## Submissions and Requests

As a puzzle-site owner, I get an occasional request for help on one problem or another. When they're especially interesting, I usually turn them into a POTW quickly. Though some may not be completely applicable to a POTW, they're still interesting. Here are a few questions I've received, followed by a few puzzle submissions I've received.

Requests for help

1. An interior designer has an intriguing dilemma. She has to move an amazingly heavy armchair, but the only possible movement is to rotate it through ninety degrees about any of its corners. Can it be moved so it is exactly beside its starting position and facing the same way? [Update 9/18: One reader suggested this problem should be attacked without requiring the angle of rotation always be 90 degrees. Consider this as part (b) of this problem.]
2. An angus is anchored to a 6 meter rope. The rope is attached to the outside corner of a shed measuring 4 meters by 5 meters in a rolling grassy meadow with varying elavations. What area of grass can the cow graze in 1.5 hrs?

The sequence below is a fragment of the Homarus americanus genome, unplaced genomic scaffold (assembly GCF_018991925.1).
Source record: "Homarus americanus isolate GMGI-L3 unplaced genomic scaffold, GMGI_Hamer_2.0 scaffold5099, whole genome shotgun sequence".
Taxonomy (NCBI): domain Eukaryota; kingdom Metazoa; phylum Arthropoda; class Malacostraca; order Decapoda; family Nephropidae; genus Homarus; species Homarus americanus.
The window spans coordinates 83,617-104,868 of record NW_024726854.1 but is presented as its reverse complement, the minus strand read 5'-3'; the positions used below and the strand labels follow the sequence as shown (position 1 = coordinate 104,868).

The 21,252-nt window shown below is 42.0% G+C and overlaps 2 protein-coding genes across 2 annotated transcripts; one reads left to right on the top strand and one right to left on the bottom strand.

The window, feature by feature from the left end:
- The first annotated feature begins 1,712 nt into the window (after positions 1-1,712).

3. Prove that: Within a set of triangles having a constant base and constant perimeter, the isosceles triangle has the maximum area.
4. What is the missing number ?
```      30
26  34
22   ?  26
11  18  27  31
```
5. You have 6 pool balls, all identical in size though differently numbered. 5 balls are of the same weight, the 6th is different (i.e. heavier or lighter). You have a set of balancing scales and, using the scales twice only, you have to identify the rogue ball.
Small Submissions
1. S - - - - S
Enter a 4 letter word, divisible by 2, to get odd numbers.
2. 14 people are eating at their hotel's restaurant. They are seated at two tables which hold 8 and 6 people. If they are seated at these tables for every meal, how many meals are needed to assure that every pair of people sit at the same table at least once? What if the tables instead hold 9 and 5 people?
3. a/b + b/c + c/a = 1
Does a solution exist for a, b, and c belonging to the set of negative and positive integers? Does any solution exist? If so, show a simple example.
4. Simplify the infinite product (1+x)(1+x^2)(1+x^4)(1+x^8)(1+x^16)..., given |x| < 1.

Source: Many sources. Submissions from Denis Borris and Ravi Subramanian.

Solution
Mail to Ken